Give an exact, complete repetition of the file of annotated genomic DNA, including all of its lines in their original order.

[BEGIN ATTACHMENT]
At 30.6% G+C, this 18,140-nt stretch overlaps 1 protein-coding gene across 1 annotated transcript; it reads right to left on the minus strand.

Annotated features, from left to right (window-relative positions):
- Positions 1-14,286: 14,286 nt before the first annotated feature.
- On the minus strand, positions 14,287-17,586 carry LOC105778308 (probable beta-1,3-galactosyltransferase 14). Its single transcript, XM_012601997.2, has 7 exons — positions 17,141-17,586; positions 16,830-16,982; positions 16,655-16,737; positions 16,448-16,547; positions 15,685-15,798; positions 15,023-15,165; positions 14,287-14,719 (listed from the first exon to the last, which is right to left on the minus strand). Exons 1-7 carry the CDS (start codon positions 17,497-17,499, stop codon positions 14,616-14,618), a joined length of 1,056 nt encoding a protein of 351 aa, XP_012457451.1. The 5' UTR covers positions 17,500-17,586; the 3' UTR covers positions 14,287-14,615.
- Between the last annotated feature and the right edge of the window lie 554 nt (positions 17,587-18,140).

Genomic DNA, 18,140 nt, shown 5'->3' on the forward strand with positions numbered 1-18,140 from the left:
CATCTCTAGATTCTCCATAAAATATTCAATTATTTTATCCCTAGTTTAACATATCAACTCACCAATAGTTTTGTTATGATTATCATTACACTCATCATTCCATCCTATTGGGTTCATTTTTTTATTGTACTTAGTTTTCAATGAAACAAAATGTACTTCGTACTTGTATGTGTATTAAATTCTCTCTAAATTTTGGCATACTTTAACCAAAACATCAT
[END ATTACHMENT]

At 30.6% G+C, this 18,140-nt stretch overlaps 1 protein-coding gene across 1 annotated transcript; it reads right to left on the minus strand.

Annotated features, from left to right (window-relative positions):
- Positions 1-14,286: 14,286 nt before the first annotated feature.
- On the minus strand, positions 14,287-17,586 carry LOC105778308 (probable beta-1,3-galactosyltransferase 14). Its single transcript, XM_012601997.2, has 7 exons — positions 17,141-17,586; positions 16,830-16,982; positions 16,655-16,737; positions 16,448-16,547; positions 15,685-15,798; positions 15,023-15,165; positions 14,287-14,719 (listed from the first exon to the last, which is right to left on the minus strand). Exons 1-7 carry the CDS (start codon positions 17,497-17,499, stop codon positions 14,616-14,618), a joined length of 1,056 nt encoding a protein of 351 aa, XP_012457451.1. The 5' UTR covers positions 17,500-17,586; the 3' UTR covers positions 14,287-14,615.
- Between the last annotated feature and the right edge of the window lie 554 nt (positions 17,587-18,140).

Genomic DNA, 18,140 nt, shown 5'->3' on the forward strand with positions numbered 1-18,140 from the left:
CATCTCTAGATTCTCCATAAAATATTCAATTATTTTATCCCTAGTTTAACATATCAACTCACCAATAGTTTTGTTATGATTATCATTACACTCATCATTCCATCCTATTGGGTTCATTTTTTTATTGTACTTAGTTTTCAATGAAACAAAATGTACTTCGTACTTGTATGTGTATTAAATTCTCTCTAAATTTTGGCATACTTTAACCAAAACATCAT